Microsoft’s “New” Web Based email: Outlook.com

There’s a new kid on the block and its name is Outlook.com.  Outlook.com is Microsoft’s new web-based email service that’s replacing Hotmail.  It claims a new user interface with clean lines and minimalistic feel.  Originally name Newmail, it dropped the simple sounding codename when Outlook.com was unveiled to the public.  Microsoft hopes to grab the attention of serious web-mail visitors lost to Google’s Gmail.  Microsoft is still playing catch-up to Google on many fronts, first its search engine and now its email.  Will it be enough to revive Microsoft’s online presence?   Only time will tell.

Outlook along with Outlook Express was once the email client packaged with Windows XP.  Eventually the product was dropped with the coming of Windows Vista.  Outlook was once considered a strong business oriented email application that could handle most if not all of the average businesses’ needs.  Since the 90’s the rise of Google and Gmail have put a wrinkle into the side of Microsoft’s email following.   Google’s online dominance and Gmail’s usability have made it the “go to” service for most business focused users, as well as for the average consumer.  Gmail is simply more compatible in more places.  Third party developers such as Mozilla have made full featured interfaces like Thunderbird that link with Gmail.  Thunderbird is a free program that runs on your desktop or laptop.  When installed it fully integrates with Gmail, allowing users to access multiple Gmail accounts very easily.  All of Gmail’s folders and functions are totally accessible when configured but not with Hotmail.com or Live.com.  This has been tested and tried but Hotmail doesn’t seem to want to work nicely with Thunderbird.  For the average user, ease of use and compatibility are very important.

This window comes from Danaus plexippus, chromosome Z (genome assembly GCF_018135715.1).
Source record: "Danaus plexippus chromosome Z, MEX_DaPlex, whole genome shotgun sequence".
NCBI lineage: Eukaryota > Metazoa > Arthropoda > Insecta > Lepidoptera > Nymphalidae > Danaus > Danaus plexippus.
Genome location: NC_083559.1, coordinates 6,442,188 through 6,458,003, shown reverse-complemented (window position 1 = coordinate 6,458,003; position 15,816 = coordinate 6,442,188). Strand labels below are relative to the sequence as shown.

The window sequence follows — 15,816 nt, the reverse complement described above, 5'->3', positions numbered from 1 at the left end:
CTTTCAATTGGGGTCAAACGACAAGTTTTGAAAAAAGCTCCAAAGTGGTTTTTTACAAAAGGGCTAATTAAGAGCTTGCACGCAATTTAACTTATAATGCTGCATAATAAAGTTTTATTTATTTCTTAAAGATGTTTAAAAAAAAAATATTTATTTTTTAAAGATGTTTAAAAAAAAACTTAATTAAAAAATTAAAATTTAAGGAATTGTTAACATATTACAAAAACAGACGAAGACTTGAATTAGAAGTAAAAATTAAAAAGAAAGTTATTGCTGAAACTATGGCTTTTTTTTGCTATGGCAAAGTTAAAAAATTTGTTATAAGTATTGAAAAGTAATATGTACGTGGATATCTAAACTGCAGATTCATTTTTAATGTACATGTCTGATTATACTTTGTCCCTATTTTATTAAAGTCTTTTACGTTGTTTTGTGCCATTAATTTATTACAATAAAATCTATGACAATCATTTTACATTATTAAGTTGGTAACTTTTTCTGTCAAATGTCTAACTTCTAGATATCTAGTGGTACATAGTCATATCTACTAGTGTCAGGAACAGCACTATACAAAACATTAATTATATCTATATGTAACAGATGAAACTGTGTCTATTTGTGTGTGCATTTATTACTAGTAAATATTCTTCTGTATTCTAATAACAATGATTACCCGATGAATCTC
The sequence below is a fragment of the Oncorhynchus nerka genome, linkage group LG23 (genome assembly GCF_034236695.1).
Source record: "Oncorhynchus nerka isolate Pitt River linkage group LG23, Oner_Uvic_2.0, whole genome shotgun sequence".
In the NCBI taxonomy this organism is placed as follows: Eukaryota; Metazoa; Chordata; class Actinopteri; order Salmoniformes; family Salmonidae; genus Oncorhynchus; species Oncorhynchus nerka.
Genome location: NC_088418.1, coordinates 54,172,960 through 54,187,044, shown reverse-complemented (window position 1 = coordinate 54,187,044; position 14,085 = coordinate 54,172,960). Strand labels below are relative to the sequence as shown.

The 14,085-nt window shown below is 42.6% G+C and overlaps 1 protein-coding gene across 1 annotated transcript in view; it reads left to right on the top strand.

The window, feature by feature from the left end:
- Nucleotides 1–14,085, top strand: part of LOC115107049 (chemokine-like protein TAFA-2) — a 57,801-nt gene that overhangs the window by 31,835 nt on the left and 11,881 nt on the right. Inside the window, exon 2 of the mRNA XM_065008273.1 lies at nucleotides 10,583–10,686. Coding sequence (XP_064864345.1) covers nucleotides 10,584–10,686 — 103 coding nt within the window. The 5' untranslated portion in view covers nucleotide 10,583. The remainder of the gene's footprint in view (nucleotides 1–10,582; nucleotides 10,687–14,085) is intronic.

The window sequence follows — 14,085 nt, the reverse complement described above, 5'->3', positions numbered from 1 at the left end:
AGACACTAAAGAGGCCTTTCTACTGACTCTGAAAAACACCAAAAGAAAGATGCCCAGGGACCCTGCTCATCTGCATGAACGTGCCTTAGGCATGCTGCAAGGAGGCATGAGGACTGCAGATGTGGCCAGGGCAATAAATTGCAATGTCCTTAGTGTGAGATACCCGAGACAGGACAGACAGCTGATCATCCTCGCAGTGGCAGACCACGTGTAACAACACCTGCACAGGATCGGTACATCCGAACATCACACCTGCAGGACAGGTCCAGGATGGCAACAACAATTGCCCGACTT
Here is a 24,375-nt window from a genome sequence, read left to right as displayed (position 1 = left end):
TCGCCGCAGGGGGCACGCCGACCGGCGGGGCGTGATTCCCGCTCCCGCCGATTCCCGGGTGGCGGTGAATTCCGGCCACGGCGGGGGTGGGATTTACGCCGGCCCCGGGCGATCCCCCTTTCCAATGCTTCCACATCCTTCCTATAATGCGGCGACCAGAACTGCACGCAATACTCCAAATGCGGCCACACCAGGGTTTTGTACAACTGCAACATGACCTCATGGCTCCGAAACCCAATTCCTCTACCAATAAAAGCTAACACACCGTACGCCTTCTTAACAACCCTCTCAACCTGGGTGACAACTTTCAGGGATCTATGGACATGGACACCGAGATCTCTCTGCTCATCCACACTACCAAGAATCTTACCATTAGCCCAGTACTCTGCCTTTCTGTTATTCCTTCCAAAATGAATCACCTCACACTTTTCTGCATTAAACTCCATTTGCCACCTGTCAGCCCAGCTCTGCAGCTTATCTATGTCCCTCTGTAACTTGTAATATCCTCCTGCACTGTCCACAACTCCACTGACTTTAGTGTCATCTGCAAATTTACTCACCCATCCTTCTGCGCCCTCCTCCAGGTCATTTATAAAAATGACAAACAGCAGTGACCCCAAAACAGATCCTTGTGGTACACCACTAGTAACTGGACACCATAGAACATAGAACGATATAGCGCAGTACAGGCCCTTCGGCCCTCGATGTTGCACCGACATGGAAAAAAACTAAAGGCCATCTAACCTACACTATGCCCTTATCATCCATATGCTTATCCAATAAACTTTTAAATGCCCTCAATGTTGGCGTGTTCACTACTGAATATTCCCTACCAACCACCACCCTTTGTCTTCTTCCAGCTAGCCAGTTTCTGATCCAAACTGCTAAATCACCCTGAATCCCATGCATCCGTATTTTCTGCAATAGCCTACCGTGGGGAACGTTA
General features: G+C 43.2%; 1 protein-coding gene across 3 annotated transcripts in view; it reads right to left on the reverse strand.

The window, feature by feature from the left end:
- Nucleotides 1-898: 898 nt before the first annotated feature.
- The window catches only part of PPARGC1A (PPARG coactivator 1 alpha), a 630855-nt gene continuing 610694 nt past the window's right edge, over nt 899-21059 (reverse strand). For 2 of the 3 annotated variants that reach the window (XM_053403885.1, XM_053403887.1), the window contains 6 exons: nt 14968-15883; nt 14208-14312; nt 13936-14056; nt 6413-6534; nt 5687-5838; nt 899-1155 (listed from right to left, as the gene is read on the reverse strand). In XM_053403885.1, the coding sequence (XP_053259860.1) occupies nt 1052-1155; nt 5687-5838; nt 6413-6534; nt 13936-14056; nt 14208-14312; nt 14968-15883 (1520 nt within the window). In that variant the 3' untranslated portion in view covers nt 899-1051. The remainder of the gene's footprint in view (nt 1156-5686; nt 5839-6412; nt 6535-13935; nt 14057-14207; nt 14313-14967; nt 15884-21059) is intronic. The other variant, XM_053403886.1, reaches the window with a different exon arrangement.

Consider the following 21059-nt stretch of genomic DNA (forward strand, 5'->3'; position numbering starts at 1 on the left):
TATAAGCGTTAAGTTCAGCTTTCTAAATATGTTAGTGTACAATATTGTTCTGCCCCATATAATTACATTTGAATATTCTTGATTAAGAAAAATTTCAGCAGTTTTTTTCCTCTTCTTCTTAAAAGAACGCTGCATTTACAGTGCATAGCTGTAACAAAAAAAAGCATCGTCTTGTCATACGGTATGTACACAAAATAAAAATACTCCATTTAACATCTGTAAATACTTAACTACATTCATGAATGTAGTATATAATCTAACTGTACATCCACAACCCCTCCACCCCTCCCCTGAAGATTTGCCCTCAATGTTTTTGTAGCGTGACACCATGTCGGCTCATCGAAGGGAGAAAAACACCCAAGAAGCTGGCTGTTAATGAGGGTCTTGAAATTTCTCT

Microsoft boasts that Outlook.com is more modern than Gmail.  They say that Outlook.com is not 8 years old like Gmail and is more compatible with social media.  They have been bragging about Outlook’s better functionality, like how it handles attachments and files.  They claim Gmail is older and more “traditional” in its file usage.  Microsoft says it will also integrate with Skype which will make some users very happy.  Of course Outlook will also be available across many devices such as mobile and tablets.  It will also be multi-platform for use with IE, Firefox, Chrome, Safari, etc.

Advertisements will however be visible, we can’t escape it.  The right side pane of the 3-column default profile will show advertisements regularly.  Microsoft has made it specifically clear that your emails will NOT be scanned to provide related advertisements, which is a refreshing gesture.  This may capture the minds of some ad-reluctant people.

Overall the new Outlook.com is very appealing with crispness and minimal clutter.  It has a modern look and great functionality making it a very smart choice for almost anybody.  Will Outlook revolutionize the industry? No.  It can however be a great email service with no cost and robust usability.  We haven’t had a new major email client in recent years, if someone’s going to build one it’s going to be Microsoft or Google.  The online battle continues and we’ll be waiting for Google’s response.  In the meanwhile enjoy Microsoft’s new Outlook.com.